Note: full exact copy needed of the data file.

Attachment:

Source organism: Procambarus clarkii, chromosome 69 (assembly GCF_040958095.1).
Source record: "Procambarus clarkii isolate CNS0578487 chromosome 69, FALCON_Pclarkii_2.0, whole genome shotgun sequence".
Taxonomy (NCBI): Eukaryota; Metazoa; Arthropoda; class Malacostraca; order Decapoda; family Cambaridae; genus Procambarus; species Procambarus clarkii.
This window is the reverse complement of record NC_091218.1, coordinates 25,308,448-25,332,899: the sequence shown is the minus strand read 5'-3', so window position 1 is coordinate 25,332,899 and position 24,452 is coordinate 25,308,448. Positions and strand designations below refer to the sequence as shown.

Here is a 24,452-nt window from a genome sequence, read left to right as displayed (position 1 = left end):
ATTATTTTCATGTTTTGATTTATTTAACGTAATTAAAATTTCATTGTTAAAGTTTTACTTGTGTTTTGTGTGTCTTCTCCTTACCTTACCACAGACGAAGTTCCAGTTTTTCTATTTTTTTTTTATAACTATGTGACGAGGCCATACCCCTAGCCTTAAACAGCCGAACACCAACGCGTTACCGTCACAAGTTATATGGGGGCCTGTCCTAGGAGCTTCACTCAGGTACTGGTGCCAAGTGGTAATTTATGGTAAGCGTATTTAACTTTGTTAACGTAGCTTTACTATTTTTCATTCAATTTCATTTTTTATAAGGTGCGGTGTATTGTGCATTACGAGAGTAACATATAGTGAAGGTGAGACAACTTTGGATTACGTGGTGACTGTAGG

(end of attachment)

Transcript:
Source organism: Procambarus clarkii, chromosome 69 (assembly GCF_040958095.1).
Source record: "Procambarus clarkii isolate CNS0578487 chromosome 69, FALCON_Pclarkii_2.0, whole genome shotgun sequence".
Taxonomy (NCBI): Eukaryota; Metazoa; Arthropoda; class Malacostraca; order Decapoda; family Cambaridae; genus Procambarus; species Procambarus clarkii.
This window is the reverse complement of record NC_091218.1, coordinates 25,308,448-25,332,899: the sequence shown is the minus strand read 5'-3', so window position 1 is coordinate 25,332,899 and position 24,452 is coordinate 25,308,448. Positions and strand designations below refer to the sequence as shown.

Here is a 24,452-nt window from a genome sequence, read left to right as displayed (position 1 = left end):
ATTATTTTCATGTTTTGATTTATTTAACGTAATTAAAATTTCATTGTTAAAGTTTTACTTGTGTTTTGTGTGTCTTCTCCTTACCTTACCACAGACGAAGTTCCAGTTTTTCTATTTTTTTTTTATAACTATGTGACGAGGCCATACCCCTAGCCTTAAACAGCCGAACACCAACGCGTTACCGTCACAAGTTATATGGGGGCCTGTCCTAGGAGCTTCACTCAGGTACTGGTGCCAAGTGGTAATTTATGGTAAGCGTATTTAACTTTGTTAACGTAGCTTTACTATTTTTCATTCAATTTCATTTTTTATAAGGTGCGGTGTATTGTGCATTACGAGAGTAACATATAGTGAAGGTGAGACAACTTTGGATTACGTGGTGACTGTAGG